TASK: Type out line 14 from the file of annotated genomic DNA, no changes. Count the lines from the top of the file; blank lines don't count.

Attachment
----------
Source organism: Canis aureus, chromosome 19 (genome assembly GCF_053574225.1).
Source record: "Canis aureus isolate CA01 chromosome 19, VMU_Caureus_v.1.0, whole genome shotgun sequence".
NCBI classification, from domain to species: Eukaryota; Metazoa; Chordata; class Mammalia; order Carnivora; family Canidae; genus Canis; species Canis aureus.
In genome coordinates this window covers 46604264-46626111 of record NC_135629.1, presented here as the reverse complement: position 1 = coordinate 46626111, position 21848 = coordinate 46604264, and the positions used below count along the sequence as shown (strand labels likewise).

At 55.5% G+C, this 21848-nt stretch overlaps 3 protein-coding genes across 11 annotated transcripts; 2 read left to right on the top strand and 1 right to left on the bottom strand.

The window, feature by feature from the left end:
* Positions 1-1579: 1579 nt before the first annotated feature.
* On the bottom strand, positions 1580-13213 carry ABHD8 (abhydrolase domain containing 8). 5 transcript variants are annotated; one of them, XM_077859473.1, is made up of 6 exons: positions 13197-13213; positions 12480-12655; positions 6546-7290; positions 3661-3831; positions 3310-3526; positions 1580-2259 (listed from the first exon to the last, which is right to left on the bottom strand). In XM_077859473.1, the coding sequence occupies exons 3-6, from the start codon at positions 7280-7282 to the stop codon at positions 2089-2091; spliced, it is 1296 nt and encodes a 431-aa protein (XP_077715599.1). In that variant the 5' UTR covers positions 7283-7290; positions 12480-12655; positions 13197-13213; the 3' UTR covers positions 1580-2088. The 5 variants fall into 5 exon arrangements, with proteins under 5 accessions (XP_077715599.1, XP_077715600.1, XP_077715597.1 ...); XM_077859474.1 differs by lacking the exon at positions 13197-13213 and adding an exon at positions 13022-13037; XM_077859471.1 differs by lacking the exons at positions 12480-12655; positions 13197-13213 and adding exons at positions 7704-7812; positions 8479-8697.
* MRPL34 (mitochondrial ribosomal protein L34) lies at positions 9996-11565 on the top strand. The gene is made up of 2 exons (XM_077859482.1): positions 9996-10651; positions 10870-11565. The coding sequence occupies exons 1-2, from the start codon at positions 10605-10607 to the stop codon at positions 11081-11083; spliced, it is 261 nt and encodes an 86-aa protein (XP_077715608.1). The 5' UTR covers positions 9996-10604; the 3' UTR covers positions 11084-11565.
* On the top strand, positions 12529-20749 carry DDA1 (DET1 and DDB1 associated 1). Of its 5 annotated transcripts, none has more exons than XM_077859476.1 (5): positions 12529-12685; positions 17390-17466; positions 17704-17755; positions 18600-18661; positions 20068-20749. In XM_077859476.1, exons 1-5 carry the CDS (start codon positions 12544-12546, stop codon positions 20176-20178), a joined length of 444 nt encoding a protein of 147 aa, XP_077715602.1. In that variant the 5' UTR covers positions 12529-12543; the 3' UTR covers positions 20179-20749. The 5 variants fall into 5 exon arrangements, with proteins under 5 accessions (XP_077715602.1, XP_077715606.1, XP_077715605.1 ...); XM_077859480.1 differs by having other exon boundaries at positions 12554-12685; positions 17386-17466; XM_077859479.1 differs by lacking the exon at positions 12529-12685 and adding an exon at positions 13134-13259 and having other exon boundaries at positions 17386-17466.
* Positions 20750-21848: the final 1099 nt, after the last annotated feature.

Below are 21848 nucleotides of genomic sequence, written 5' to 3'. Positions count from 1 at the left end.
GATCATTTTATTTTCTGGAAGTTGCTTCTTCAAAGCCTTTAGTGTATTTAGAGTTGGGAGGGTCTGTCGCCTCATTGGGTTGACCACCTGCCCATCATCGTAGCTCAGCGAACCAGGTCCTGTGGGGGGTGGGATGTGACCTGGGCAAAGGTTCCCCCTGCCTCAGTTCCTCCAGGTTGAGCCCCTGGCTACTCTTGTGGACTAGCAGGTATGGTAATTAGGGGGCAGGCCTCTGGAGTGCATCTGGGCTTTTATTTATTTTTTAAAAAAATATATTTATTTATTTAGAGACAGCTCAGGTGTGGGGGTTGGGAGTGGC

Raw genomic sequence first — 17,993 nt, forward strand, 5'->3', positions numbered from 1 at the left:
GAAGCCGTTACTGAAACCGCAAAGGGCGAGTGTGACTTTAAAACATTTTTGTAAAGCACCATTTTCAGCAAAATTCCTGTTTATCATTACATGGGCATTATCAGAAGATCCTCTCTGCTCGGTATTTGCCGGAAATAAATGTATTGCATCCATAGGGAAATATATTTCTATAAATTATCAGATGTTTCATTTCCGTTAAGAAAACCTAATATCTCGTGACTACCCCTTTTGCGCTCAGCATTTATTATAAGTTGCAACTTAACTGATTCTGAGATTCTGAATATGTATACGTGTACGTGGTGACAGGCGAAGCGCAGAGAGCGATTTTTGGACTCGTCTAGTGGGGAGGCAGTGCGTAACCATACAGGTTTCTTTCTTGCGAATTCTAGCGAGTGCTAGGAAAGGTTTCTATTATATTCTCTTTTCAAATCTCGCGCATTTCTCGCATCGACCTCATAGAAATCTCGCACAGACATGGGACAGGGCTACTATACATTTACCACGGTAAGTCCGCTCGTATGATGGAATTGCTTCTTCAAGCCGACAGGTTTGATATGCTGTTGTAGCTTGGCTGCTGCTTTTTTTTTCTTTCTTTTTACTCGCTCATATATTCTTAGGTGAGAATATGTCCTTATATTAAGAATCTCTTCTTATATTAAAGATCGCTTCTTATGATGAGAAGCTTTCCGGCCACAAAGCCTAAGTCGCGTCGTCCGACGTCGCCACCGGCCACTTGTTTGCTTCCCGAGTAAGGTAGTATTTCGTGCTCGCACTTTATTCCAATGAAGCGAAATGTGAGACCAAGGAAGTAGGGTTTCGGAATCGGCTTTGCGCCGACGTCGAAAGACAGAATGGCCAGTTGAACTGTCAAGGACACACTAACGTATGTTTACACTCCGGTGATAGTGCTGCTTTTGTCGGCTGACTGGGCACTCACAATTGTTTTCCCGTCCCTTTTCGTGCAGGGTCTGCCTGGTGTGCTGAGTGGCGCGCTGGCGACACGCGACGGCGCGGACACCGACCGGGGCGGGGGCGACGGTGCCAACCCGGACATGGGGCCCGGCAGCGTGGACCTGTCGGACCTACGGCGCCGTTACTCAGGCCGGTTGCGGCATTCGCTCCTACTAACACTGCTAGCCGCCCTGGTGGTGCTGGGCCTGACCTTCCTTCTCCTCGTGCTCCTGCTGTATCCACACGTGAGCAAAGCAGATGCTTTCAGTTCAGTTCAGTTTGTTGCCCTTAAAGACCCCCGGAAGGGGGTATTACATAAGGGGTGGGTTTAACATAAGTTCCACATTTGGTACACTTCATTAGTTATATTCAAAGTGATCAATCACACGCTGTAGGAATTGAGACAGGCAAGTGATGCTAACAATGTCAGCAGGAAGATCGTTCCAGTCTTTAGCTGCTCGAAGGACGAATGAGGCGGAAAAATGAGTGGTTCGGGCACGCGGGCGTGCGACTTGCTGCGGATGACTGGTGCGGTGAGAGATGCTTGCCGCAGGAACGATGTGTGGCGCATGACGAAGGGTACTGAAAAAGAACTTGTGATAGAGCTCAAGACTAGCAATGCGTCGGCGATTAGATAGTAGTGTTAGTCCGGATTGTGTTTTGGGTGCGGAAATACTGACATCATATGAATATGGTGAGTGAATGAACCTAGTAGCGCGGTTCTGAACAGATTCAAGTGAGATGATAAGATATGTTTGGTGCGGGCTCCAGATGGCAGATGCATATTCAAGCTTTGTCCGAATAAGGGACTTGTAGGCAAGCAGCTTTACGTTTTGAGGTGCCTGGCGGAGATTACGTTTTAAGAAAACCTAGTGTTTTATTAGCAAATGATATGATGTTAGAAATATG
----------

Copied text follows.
Raw genomic sequence first — 17,993 nt, forward strand, 5'->3', positions numbered from 1 at the left: